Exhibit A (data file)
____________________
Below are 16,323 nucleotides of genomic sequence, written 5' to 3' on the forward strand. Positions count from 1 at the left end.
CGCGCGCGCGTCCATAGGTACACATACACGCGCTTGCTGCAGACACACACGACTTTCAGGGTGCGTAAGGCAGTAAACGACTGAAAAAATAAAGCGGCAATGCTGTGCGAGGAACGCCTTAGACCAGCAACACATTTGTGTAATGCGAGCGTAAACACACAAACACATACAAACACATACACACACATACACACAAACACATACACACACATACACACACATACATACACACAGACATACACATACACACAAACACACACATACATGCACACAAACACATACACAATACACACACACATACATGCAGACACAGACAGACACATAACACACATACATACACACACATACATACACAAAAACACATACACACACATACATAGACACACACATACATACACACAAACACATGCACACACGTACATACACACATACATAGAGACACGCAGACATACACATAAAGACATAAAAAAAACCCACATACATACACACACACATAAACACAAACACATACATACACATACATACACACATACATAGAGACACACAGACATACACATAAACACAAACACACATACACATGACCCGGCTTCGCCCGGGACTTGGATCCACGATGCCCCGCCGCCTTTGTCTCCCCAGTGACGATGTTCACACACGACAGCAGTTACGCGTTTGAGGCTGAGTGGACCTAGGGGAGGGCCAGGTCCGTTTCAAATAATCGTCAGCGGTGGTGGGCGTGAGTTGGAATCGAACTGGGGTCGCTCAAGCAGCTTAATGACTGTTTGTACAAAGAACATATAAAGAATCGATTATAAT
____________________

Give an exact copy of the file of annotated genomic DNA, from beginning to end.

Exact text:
Below are 16,323 nucleotides of genomic sequence, written 5' to 3' on the forward strand. Positions count from 1 at the left end.
CGCGCGCGCGTCCATAGGTACACATACACGCGCTTGCTGCAGACACACACGACTTTCAGGGTGCGTAAGGCAGTAAACGACTGAAAAAATAAAGCGGCAATGCTGTGCGAGGAACGCCTTAGACCAGCAACACATTTGTGTAATGCGAGCGTAAACACACAAACACATACAAACACATACACACACATACACACAAACACATACACACACATACACACACATACATACACACAGACATACACATACACACAAACACACACATACATGCACACAAACACATACACAATACACACACACATACATGCAGACACAGACAGACACATAACACACATACATACACACACATACATACACAAAAACACATACACACACATACATAGACACACACATACATACACACAAACACATGCACACACGTACATACACACATACATAGAGACACGCAGACATACACATAAAGACATAAAAAAAACCCACATACATACACACACACATAAACACAAACACATACATACACATACATACACACATACATAGAGACACACAGACATACACATAAACACAAACACACATACACATGACCCGGCTTCGCCCGGGACTTGGATCCACGATGCCCCGCCGCCTTTGTCTCCCCAGTGACGATGTTCACACACGACAGCAGTTACGCGTTTGAGGCTGAGTGGACCTAGGGGAGGGCCAGGTCCGTTTCAAATAATCGTCAGCGGTGGTGGGCGTGAGTTGGAATCGAACTGGGGTCGCTCAAGCAGCTTAATGACTGTTTGTACAAAGAACATATAAAGAATCGATTATAAT